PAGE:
For the first two months of the year, exports to Taiwan were up by 86 per cent in volume at 2,770 tonnes and 59 per cent in value to $5.6 million when compared to last year’s low levels.
However, according to the US Meat Export Federation, this growth has been offset by lower exports to Japan and China and Hong Kong.
February pork exports to Japan fell by six per cent in volume to 33,582 tonnes and 11 per cent in value to $124.2 million from a year ago.
For January-February, exports fell by nine per cent in volume declining to 68,150 tonnes and 16 per cent in value at $254.1 million.
For China and Hong Kong, February exports were down by 41 per cent from a year ago in both volume at 21,903 tonnes and value at $49.7 million.
January-February exports fell by 45 per cent to 39,584 tonnes, valued at $92.4 million.
The USMEF president and CEO said: “The West Coast port situation was particularly damaging for our chilled pork exports to Japan because it compromised our ability to meet customers’ shelf-life requirements.
“The ability to ship chilled product to Japan has always given US pork a distinct quality advantage over frozen pork from Europe.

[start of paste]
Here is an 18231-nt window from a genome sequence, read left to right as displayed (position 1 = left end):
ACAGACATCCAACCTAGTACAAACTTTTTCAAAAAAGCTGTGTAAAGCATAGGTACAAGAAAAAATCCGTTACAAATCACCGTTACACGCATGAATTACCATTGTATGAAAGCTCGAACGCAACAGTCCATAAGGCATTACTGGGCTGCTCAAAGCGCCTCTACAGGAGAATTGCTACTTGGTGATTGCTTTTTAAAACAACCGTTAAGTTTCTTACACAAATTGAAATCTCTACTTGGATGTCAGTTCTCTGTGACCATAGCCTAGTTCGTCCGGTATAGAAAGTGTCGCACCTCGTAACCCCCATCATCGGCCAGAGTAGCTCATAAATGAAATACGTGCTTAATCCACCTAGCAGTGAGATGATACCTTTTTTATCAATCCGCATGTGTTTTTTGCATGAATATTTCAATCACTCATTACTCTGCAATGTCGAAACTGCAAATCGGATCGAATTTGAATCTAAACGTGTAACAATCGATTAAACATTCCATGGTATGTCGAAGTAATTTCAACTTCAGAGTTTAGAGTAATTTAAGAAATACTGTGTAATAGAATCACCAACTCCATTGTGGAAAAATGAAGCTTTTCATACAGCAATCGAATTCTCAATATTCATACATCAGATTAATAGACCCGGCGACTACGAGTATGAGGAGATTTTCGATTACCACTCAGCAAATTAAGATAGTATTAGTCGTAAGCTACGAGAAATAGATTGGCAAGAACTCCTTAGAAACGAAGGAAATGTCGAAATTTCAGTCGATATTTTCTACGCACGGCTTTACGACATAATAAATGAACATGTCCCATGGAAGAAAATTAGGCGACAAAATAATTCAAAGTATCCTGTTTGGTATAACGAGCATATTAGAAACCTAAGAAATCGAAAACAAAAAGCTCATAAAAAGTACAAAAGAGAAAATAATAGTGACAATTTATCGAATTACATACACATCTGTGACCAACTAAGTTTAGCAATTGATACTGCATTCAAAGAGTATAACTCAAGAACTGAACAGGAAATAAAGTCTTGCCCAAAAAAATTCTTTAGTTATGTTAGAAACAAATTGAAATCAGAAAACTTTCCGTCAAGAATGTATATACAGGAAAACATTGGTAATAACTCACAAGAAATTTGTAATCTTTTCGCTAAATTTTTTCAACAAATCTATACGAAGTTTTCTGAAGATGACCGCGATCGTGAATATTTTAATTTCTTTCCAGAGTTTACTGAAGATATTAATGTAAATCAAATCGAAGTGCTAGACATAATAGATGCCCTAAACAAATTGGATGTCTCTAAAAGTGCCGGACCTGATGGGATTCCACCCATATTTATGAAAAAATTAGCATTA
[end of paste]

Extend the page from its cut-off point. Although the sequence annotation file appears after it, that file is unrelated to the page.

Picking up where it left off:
“Now that we have chilled pork moving again, it is very important that we recapture this customer base. But this will not be easy, as pork from the EU continues to enter Japan at lower-than-usual prices. This is exacerbated by the strength of the US dollar versus both the yen and euro.”
February pork exports to Mexico were up by eight per cent in volume, reaching 58,055 tonnes but slipped by four per cent in value to $104.9 million.
For January-February, exports to Mexico reached 117,361 tonnes a rise of three per cent valued at $217.7 million, which was down by two per cent.
Pork exports to most Western Hemisphere markets trended higher year-over-year in February, including Canada, the Dominican Republic, Honduras and Guatemala, though exports were lower to Colombia and Chile.
Mexico’s Pork Market
Pig meat production in Mexico has seen a steady rise over the last decade and this year it is expected to reach 1.34 million tonnes – a rise of 3.88 per cent on 2014 when it reached 1.29 million tonnes.
The country is now the 16th largest pig meat producer in the world but relies significantly on imports.
Half of Mexico’s pig meat production and a third of domestic consumption is imported with more than 90 per cent coming from the USA and Canada under the North American Free Trade Agreement (NAFTA).
At the end of last year, the Mexican government opened up the market to exporters from outside of the NAFTA area but this move has met with strong opposition from the Mexican Pig Producers Associations, who believe that the move will drive prices down.